“Should I Have One and Then Report Back?”

Long, but fascinating NYT article about Coming Out in Middle School.  I am assuming it is articles like these that scare up the anti-gay marriage base the most.  “Think About the Children” is the most effective anti-gay marriage argument poll-wise.

Choice quotes:

But I knew I was different in second grade — I just didn’t really put a name to it until I was 11. My parents said, ‘How do you know what your sexuality is if you haven’t had any sexual experiences?’ I was like, ‘Should I go and have one and then report back?’ ”

“I definitely lost some friends,” he said, “but no one really made fun of me or called me names, probably because I was one of the most popular kids when I came out. I don’t think I would have come out if I wasn’t popular.”

“When I first realized I was gay,” Austin interjected, “I just assumed I would hide it and be miserable for the rest of my life. But then I said, ‘O.K., wait, I don’t want to hide this and be miserable my whole life.’ ”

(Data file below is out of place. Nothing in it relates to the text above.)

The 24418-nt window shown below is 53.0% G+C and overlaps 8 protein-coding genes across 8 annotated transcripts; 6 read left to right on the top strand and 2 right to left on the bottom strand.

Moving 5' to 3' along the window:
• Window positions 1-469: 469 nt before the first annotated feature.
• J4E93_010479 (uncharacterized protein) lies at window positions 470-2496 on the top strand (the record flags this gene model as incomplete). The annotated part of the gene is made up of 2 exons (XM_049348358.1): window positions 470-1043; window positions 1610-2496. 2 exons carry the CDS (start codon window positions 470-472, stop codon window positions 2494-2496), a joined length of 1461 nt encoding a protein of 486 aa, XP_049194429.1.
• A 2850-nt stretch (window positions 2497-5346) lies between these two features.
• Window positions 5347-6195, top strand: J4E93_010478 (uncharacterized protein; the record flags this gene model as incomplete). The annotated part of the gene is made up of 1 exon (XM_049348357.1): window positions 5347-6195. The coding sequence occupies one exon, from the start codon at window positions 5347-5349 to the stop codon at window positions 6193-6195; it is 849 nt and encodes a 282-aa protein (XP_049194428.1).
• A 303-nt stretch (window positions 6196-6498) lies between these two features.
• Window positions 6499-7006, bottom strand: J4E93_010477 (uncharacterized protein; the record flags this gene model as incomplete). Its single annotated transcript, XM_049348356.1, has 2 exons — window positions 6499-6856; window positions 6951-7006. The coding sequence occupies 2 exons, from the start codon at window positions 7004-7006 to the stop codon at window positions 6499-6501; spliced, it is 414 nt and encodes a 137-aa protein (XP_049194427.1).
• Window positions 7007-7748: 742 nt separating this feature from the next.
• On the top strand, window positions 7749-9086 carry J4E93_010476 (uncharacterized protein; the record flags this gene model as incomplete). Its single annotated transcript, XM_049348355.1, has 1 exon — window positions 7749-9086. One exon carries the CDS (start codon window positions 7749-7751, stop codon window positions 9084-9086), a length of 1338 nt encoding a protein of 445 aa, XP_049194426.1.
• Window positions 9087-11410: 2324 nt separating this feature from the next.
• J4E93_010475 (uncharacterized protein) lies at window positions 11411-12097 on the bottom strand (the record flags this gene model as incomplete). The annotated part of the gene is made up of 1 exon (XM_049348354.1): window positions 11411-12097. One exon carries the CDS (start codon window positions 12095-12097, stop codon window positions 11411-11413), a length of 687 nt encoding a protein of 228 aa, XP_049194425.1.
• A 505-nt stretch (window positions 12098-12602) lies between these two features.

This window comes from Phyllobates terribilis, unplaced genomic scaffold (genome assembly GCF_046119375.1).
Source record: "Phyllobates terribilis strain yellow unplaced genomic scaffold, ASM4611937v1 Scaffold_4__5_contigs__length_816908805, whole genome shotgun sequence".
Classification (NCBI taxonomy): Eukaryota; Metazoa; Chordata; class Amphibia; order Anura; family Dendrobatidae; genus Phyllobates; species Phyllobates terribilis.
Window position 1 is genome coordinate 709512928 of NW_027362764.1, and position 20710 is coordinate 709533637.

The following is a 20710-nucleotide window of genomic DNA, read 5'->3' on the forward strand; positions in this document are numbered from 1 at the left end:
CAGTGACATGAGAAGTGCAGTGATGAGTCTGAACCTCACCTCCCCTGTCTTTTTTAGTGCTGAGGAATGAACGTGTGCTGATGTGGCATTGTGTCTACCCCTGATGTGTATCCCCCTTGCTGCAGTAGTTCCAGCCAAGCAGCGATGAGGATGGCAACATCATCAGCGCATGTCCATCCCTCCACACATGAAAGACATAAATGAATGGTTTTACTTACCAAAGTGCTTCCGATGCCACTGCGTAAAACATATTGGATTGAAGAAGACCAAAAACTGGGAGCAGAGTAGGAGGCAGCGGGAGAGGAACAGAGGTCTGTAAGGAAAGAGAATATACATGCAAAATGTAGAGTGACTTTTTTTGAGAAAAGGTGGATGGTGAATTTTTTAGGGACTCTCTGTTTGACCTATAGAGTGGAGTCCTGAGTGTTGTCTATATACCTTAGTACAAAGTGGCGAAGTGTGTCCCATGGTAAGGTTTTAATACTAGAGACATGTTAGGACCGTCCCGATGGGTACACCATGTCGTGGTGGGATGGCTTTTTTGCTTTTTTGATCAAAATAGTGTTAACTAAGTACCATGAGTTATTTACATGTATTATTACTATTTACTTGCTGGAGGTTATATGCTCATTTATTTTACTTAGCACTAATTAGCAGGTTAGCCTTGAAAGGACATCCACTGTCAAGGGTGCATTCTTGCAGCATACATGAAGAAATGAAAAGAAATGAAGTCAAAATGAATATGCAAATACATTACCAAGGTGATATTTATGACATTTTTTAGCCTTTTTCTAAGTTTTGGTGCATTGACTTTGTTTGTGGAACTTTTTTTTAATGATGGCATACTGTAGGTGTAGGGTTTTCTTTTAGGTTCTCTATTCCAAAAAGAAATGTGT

Both G.S.A.’s and the Day of Silence have been controversial in places, as some parents and faculty members object to what they see as the promotion of homosexuality in public schools and the “premature sexualization of the students,” as a lawyer for a school in central Florida that was fighting the creation of a G.S.A. put it.

A tall, heavyset 15-year-old now in his first year of high school, Austin said his eighth-grade classmates regularly called him the “gay freak.” They groped themselves in front of him. Not a day went by when someone didn’t call him a “fag,” sometimes with teachers present. And at a football game last fall, several classmates forced him off the bleachers because it wasn’t “the queer section.”

What had changed? Not only were there increasingly accurate and positive portrayals of gays and lesbians in popular culture, but most teenagers were by then regular Internet users. Going online broke through the isolation that had been a hallmark of being young and gay, and it allowed gay teenagers to find information to refute what their families or churches sometimes still told them — namely, that they would never find happiness and love.

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